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Income Tax

France - Income Tax


If you are unsure whether or not you need to pay tax in France then there are a few regulations you need to be familiar with. If you intend to stay in France on a permanent basis then you are liable for French taxes as soon as you arrive in the country. You may also be considered a resident if your main home is in France or if the country is where you spend most of your time. This will also apply if your main work is in France or if the country is where you have all your assets.

A person does not have any choice in this matter. If any of these conditions applies to them then they are liable for French taxes. It may be that a person is also liable for taxes in another country. In this situation a person will be assessed according to the regulations laid out in the double taxation treaty between the two countries.

A person will have to pay tax (impot) on all income earned worldwide. This includes salaries earned, rental income, pension and any investments that they may have. There are five income tax rates and there are various allowances which a person can earn before they need to begin paying tax. If you earn less than €5963 you do not pay any income tax. If you earn between €5964 and €11,896 you pay tax at 5.5%. If you earn between €11,897 and €26,420 you pay tax at 14%. If you earn between €26,421 and €70,830 you pay tax at 30%. Anything over this amount is taxed at 41%.

Tax is calculated on the total income of the household but when there is a high household income the family can be divided into ‘parts familiales’ in order to avoid some of the higher rates of income tax. Couples are divided into two ‘parts’ with extras added for children.

There is no PAYE system in France. When you are paid your salary you are paid the whole amount and you need to ensure that you have savings to pay your tax bill. If you are self employed you will fall into one of two categories for taxation. The BNC is the professional category for lawyers, doctors, accountants and qualified people in similar occupations. The BIC category is for those who are engaged in commercial enterprises. These have different thresholds for tax and different conditions apply to each one.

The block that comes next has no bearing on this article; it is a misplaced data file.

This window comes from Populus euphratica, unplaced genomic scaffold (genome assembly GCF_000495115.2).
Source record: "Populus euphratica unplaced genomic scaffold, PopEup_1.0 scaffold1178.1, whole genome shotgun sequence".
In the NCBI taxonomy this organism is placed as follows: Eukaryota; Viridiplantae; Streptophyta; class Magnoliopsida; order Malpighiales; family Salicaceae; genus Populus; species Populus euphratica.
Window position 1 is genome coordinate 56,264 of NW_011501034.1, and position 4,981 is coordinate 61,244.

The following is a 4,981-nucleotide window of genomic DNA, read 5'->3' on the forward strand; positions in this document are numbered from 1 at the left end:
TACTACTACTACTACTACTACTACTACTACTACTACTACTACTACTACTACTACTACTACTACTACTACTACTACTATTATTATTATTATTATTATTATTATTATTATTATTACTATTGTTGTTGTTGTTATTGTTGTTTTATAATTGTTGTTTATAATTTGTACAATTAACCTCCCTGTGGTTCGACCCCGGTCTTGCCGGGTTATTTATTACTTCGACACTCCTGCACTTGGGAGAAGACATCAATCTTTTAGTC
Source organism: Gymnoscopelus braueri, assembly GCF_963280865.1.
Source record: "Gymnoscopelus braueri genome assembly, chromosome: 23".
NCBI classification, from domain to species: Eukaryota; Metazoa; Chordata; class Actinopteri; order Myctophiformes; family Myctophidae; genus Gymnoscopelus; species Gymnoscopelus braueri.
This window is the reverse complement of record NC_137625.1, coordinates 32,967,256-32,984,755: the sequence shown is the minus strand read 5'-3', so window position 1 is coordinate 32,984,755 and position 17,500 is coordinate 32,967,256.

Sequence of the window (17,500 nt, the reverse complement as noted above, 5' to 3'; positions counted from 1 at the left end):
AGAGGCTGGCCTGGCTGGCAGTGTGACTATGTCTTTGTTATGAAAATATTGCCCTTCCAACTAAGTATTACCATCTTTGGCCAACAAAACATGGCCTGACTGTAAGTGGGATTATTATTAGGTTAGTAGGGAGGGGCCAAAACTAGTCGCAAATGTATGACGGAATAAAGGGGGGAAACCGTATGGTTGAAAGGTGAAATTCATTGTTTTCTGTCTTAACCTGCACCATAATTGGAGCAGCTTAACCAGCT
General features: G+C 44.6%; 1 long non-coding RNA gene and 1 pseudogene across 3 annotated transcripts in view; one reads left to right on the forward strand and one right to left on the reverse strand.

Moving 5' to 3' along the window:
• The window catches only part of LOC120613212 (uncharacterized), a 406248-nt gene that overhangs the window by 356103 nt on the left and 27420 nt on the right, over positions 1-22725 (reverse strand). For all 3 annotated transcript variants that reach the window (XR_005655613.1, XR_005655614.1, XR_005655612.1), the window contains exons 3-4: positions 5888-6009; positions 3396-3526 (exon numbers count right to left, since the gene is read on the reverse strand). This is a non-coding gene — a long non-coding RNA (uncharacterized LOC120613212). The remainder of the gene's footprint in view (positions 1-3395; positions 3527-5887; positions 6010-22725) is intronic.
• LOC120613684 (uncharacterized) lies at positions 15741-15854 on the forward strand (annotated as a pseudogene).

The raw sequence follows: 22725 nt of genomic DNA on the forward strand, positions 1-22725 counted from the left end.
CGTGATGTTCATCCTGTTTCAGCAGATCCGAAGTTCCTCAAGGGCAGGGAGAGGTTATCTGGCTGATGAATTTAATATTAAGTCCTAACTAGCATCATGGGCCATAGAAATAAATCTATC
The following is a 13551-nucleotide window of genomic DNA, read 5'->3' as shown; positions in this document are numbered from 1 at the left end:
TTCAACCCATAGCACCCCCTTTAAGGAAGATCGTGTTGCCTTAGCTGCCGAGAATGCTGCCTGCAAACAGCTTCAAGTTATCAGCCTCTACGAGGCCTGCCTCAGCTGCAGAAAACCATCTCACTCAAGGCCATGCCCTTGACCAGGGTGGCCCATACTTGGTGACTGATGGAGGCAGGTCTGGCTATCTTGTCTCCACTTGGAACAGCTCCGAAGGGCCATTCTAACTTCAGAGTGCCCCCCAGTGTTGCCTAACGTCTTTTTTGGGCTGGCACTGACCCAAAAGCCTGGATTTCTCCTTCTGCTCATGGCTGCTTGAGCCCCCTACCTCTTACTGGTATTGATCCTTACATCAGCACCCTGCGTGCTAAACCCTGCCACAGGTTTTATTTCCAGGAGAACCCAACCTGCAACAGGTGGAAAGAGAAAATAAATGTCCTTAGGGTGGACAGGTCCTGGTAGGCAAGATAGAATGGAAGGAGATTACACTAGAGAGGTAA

If you earn interest on savings you will find that it is subject to an 18% tax which is withheld at source. If you receive interest on a bank account in another country you can opt to have tax taken at this rate or pay standard income tax on it with the rest of your earnings. These rules can also apply to dividends paid to you.

If you have a pension then you pay tax on it at the standard tax rates. Other forms of income such as maintenance payments, child support and other types of pension all qualify to be taxed at the standard tax rates. Rental income from property is also taxed at the standard rates.

There are a number of deductions which can be made from the gross income before tax needs to be paid. Expenses which are work related are tax deductible, social security contributions can be taken into consideration as can interest paid on certain business loans. There are other deductible items too such as pension contributions. Extra allowances are given for the elderly and children below a certain age who return home to live with the family.

Married couples complete a joint tax return and tax is paid in the year after the income is earned. Payments can be made in three instalments or ten instalments. Tax returns must be filed by 31st May after the end of the tax year but you can request an extension to this deadline if you are having difficulties or if you intend to make a payment online. Forms can be sent to your home or downloaded from the website of the tax department. The website can be translated using Google translate but there is no English section on it and all dealings with the tax department will be in French.


Useful Resources

Impots.gouv.fr (French government's tax website)
www.impots.gouv.fr

UK Centre for Non-Residents
Telephone: 0845 070 0040 or +44 151 210 2222


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